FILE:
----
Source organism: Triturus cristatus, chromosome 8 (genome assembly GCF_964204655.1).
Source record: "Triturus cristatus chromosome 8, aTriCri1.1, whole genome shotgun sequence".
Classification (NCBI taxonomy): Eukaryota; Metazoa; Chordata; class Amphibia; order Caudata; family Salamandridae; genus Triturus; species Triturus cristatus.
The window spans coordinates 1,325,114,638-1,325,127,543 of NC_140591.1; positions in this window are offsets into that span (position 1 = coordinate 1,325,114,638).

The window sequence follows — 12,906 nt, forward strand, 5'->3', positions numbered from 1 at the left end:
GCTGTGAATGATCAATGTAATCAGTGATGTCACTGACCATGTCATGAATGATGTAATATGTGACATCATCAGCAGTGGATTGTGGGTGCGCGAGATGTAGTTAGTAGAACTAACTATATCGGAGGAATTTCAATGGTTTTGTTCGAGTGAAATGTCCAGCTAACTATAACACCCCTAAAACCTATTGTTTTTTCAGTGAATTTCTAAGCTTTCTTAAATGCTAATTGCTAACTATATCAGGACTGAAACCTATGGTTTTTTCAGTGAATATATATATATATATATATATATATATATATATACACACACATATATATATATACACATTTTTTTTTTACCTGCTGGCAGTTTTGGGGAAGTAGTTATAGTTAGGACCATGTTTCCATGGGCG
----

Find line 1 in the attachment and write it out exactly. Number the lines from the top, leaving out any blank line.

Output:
Source organism: Triturus cristatus, chromosome 8 (genome assembly GCF_964204655.1).